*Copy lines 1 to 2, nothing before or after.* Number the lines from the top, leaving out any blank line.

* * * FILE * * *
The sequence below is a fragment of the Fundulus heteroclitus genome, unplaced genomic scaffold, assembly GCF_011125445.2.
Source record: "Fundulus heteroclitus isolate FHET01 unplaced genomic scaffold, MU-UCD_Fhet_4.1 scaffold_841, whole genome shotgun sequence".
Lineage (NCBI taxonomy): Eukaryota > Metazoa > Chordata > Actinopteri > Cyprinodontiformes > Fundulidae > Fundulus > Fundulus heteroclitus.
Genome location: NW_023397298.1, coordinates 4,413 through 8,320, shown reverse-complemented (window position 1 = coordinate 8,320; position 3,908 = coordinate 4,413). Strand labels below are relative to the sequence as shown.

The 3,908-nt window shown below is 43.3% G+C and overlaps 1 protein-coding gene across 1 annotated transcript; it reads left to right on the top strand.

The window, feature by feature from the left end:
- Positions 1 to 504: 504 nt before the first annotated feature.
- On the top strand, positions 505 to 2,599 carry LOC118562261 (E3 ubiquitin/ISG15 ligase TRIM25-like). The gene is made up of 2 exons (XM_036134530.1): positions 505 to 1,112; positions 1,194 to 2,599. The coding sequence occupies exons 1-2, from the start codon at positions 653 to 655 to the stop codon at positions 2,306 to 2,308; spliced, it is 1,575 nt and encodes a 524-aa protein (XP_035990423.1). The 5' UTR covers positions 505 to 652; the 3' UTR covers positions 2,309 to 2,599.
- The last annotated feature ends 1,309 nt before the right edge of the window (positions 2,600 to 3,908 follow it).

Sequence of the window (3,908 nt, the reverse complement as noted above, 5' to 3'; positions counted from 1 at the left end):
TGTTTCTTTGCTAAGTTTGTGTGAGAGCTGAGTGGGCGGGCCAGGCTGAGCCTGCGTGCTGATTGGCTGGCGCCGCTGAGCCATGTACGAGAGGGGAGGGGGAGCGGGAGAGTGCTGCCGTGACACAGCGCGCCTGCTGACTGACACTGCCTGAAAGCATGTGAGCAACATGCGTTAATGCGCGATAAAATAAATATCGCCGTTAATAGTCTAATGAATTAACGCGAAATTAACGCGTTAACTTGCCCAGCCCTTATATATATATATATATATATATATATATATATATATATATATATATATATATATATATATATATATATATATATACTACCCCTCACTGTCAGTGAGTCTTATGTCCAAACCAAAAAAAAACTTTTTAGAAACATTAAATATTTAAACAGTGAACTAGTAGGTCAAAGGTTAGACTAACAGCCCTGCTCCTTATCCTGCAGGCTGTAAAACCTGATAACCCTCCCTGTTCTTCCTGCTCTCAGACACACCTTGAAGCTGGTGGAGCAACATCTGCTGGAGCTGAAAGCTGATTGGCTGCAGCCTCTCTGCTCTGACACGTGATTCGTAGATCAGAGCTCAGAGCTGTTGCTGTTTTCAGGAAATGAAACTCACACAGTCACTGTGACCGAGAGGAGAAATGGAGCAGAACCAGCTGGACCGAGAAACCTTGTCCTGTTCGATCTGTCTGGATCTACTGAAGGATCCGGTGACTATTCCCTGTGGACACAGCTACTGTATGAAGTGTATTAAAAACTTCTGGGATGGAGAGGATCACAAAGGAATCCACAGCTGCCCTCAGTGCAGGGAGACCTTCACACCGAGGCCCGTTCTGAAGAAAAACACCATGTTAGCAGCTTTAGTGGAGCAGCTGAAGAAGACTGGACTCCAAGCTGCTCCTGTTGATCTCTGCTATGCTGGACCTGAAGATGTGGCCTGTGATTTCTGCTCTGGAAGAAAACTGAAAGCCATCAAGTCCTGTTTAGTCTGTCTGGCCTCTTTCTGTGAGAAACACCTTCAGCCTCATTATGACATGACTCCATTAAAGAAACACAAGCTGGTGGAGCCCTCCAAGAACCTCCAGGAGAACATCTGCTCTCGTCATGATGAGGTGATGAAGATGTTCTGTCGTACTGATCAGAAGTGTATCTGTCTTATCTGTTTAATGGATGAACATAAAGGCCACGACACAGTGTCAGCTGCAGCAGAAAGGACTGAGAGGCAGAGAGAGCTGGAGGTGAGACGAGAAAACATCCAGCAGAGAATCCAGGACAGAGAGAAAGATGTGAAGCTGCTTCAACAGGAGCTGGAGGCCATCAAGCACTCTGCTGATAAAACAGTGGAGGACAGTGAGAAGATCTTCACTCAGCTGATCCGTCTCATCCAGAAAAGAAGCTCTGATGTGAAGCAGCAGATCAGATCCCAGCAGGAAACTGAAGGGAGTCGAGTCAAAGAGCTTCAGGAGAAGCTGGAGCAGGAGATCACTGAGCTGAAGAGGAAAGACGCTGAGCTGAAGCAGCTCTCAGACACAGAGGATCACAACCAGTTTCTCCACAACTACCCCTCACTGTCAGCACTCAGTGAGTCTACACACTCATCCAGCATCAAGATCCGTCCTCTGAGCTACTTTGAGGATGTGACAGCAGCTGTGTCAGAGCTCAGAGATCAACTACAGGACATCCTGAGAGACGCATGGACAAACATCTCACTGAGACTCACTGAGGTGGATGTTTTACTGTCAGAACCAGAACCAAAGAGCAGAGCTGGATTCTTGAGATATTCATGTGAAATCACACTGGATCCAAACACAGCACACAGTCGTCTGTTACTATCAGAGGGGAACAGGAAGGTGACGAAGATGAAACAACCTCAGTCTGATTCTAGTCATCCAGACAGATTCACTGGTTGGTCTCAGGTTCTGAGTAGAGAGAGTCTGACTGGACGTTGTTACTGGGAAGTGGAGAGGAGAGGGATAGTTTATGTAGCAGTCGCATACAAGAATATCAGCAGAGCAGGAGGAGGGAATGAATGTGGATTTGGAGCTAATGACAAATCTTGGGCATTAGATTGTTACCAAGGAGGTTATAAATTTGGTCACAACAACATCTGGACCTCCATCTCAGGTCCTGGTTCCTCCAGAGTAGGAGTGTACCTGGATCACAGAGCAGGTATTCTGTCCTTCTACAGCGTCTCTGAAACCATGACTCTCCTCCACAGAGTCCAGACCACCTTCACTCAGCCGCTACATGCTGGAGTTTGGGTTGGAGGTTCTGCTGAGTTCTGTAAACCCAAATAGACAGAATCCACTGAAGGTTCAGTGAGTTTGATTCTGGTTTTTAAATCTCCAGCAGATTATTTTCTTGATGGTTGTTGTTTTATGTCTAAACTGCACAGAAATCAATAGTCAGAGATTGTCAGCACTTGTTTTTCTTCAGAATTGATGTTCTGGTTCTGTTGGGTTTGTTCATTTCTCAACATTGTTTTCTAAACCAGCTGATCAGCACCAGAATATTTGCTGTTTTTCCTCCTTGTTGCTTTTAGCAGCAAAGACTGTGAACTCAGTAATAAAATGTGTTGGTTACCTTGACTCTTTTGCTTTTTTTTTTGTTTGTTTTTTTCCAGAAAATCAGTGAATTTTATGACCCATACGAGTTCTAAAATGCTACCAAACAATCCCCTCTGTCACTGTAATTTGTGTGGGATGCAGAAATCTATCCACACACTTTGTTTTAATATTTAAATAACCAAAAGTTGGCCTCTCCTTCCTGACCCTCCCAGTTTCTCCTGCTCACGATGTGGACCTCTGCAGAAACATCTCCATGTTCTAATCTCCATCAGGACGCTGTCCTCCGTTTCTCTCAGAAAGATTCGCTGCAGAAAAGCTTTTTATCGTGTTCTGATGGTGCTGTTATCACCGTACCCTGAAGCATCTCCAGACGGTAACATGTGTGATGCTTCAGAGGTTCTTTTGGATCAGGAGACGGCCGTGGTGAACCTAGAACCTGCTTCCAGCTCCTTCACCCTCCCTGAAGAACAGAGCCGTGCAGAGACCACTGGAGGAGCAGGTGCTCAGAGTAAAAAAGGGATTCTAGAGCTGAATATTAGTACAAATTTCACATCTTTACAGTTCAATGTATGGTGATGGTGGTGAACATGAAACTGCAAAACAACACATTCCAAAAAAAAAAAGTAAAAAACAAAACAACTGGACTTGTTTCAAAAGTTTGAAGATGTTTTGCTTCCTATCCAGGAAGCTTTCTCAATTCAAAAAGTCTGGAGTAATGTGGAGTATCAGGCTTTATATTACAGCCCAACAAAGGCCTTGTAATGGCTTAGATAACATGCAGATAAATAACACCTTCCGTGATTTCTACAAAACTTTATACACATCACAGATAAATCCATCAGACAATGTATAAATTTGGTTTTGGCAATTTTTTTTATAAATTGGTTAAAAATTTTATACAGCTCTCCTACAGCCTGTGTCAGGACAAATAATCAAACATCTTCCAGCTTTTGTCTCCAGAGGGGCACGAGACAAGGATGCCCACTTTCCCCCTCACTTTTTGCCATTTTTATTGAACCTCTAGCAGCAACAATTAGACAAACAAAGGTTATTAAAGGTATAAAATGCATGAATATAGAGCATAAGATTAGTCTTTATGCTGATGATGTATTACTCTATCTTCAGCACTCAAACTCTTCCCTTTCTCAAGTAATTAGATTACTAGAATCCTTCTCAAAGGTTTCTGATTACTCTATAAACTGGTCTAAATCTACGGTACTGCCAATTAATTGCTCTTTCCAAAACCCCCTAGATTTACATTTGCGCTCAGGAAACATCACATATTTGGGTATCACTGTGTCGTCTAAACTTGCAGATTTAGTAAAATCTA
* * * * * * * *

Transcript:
The sequence below is a fragment of the Fundulus heteroclitus genome, unplaced genomic scaffold, assembly GCF_011125445.2.
Source record: "Fundulus heteroclitus isolate FHET01 unplaced genomic scaffold, MU-UCD_Fhet_4.1 scaffold_841, whole genome shotgun sequence".